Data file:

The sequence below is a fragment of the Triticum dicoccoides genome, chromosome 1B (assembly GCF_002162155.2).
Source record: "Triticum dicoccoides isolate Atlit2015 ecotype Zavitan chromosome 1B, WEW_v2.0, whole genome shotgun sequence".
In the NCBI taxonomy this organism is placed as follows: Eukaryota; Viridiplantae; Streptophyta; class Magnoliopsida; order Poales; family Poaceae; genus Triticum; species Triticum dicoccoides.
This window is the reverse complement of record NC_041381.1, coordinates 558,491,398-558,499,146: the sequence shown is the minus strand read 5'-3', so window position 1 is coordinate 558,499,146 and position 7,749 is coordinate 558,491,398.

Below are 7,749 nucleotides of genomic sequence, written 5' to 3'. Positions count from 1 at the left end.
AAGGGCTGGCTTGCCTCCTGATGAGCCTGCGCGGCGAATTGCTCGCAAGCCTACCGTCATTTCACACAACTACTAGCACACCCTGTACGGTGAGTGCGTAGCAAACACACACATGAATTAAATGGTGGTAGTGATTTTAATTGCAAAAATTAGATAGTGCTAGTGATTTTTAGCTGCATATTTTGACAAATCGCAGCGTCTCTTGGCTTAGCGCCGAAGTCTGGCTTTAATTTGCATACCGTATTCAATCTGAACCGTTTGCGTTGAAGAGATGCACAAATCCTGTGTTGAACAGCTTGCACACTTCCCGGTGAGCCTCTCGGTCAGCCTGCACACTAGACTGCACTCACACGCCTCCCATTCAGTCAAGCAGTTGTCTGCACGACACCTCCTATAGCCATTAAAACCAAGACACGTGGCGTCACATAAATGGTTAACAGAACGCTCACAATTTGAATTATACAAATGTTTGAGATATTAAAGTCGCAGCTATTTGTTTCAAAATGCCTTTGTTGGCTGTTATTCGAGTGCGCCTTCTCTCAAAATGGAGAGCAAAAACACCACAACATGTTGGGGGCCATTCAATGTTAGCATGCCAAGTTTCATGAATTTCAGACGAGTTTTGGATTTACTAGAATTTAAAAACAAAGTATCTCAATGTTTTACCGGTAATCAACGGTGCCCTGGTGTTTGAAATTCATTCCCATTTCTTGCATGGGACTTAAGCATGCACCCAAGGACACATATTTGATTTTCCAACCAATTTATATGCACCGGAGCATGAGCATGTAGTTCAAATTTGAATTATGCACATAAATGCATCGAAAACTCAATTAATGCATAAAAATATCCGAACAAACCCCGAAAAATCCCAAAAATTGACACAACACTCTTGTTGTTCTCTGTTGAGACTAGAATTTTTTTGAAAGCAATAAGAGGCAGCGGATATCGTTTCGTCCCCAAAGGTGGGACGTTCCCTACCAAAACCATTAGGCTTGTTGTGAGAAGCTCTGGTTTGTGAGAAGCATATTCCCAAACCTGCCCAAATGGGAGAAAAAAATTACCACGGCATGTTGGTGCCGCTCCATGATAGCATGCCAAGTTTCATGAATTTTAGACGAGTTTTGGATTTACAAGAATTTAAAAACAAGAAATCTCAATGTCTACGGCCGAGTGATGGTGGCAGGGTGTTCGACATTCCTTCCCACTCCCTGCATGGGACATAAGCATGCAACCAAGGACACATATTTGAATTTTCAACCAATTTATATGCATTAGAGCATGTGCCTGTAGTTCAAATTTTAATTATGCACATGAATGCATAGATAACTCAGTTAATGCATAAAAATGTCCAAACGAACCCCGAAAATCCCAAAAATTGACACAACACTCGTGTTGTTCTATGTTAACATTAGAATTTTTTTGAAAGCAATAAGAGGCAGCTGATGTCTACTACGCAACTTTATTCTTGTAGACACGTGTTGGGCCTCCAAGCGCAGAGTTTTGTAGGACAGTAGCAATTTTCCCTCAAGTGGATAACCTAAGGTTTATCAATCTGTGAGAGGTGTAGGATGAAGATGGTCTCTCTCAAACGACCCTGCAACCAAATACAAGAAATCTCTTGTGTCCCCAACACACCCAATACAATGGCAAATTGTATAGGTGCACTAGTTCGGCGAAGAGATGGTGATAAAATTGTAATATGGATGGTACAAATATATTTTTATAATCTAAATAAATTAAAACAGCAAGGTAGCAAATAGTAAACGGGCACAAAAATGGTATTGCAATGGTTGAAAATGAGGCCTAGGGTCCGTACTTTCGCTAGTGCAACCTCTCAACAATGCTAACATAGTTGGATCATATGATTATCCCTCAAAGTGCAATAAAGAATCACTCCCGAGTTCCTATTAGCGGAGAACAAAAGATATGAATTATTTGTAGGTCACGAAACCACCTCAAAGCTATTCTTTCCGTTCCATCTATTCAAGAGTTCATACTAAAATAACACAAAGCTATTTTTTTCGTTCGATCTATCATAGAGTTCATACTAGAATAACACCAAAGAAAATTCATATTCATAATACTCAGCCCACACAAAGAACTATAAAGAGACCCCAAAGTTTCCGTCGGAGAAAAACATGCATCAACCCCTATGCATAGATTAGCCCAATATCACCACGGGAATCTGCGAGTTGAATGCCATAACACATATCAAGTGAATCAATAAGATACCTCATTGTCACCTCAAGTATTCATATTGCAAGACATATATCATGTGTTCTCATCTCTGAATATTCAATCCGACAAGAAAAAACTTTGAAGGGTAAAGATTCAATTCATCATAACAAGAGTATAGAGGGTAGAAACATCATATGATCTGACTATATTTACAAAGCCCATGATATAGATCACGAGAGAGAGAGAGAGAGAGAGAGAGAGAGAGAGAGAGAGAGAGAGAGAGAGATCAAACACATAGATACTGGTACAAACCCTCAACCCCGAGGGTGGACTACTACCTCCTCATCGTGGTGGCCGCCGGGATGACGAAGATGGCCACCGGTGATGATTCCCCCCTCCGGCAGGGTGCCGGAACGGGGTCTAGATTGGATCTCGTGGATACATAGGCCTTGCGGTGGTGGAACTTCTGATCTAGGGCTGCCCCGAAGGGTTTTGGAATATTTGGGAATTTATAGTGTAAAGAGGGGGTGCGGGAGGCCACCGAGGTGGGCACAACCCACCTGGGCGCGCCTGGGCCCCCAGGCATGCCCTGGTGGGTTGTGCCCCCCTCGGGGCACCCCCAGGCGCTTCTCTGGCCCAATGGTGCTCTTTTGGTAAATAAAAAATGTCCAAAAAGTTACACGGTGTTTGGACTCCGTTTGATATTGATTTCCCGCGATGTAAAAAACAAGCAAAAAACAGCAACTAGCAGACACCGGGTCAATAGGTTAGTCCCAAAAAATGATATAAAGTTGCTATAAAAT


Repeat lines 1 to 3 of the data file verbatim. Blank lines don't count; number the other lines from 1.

The sequence below is a fragment of the Triticum dicoccoides genome, chromosome 1B (assembly GCF_002162155.2).
Source record: "Triticum dicoccoides isolate Atlit2015 ecotype Zavitan chromosome 1B, WEW_v2.0, whole genome shotgun sequence".
In the NCBI taxonomy this organism is placed as follows: Eukaryota; Viridiplantae; Streptophyta; class Magnoliopsida; order Poales; family Poaceae; genus Triticum; species Triticum dicoccoides.